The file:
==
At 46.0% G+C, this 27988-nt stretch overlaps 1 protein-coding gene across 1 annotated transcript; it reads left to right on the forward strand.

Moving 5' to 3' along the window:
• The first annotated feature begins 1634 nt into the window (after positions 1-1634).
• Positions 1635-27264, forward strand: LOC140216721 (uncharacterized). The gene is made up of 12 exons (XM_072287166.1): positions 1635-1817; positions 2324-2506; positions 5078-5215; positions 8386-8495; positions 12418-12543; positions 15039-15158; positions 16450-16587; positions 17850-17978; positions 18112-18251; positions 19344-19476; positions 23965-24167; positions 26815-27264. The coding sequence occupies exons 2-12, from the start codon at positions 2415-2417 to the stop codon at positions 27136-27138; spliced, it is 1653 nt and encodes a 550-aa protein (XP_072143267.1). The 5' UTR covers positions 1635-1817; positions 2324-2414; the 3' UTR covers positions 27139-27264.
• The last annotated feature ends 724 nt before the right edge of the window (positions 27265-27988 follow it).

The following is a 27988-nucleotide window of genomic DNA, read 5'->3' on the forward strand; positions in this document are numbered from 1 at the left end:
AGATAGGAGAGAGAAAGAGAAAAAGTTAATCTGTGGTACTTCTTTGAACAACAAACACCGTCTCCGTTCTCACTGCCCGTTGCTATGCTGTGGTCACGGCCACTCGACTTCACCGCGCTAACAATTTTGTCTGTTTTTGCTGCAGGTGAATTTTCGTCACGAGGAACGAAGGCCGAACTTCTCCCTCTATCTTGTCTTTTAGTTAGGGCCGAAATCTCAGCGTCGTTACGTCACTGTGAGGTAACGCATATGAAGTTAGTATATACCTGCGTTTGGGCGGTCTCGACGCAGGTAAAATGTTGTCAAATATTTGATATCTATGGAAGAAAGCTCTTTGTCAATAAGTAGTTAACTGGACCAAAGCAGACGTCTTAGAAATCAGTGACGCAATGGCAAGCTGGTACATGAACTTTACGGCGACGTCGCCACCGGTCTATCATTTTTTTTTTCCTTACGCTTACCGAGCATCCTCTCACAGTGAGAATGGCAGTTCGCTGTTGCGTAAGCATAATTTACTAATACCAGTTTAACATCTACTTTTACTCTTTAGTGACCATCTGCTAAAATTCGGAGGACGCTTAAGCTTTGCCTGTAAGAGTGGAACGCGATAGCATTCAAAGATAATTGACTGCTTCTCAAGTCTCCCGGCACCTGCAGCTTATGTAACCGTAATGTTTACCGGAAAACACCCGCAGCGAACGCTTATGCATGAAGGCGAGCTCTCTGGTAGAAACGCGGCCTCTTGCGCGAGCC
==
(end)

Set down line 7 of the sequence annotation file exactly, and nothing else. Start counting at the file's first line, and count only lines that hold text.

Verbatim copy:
AGATAGGAGAGAGAAAGAGAAAAAGTTAATCTGTGGTACTTCTTTGAACAACAAACACCGTCTCCGTTCTCACTGCCCGTTGCTATGCTGTGGTCACGGCCACTCGACTTCACCGCGCTAACAATTTTGTCTGTTTTTGCTGCAGGTGAATTTTCGTCACGAGGAACGAAGGCCGAACTTCTCCCTCTATCTTGTCTTTTAGTTAGGGCCGAAATCTCAGCGTCGTTACGTCACTGTGAGGTAACGCATATGAAGTTAGTATATACCTGCGTTTGGGCGGTCTCGACGCAGGTAAAATGTTGTCAAATATTTGATATCTATGGAAGAAAGCTCTTTGTCAATAAGTAGTTAACTGGACCAAAGCAGACGTCTTAGAAATCAGTGACGCAATGGCAAGCTGGTACATGAACTTTACGGCGACGTCGCCACCGGTCTATCATTTTTTTTTTCCTTACGCTTACCGAGCATCCTCTCACAGTGAGAATGGCAGTTCGCTGTTGCGTAAGCATAATTTACTAATACCAGTTTAACATCTACTTTTACTCTTTAGTGACCATCTGCTAAAATTCGGAGGACGCTTAAGCTTTGCCTGTAAGAGTGGAACGCGATAGCATTCAAAGATAATTGACTGCTTCTCAAGTCTCCCGGCACCTGCAGCTTATGTAACCGTAATGTTTACCGGAAAACACCCGCAGCGAACGCTTATGCATGAAGGCGAGCTCTCTGGTAGAAACGCGGCCTCTTGCGCGAGCC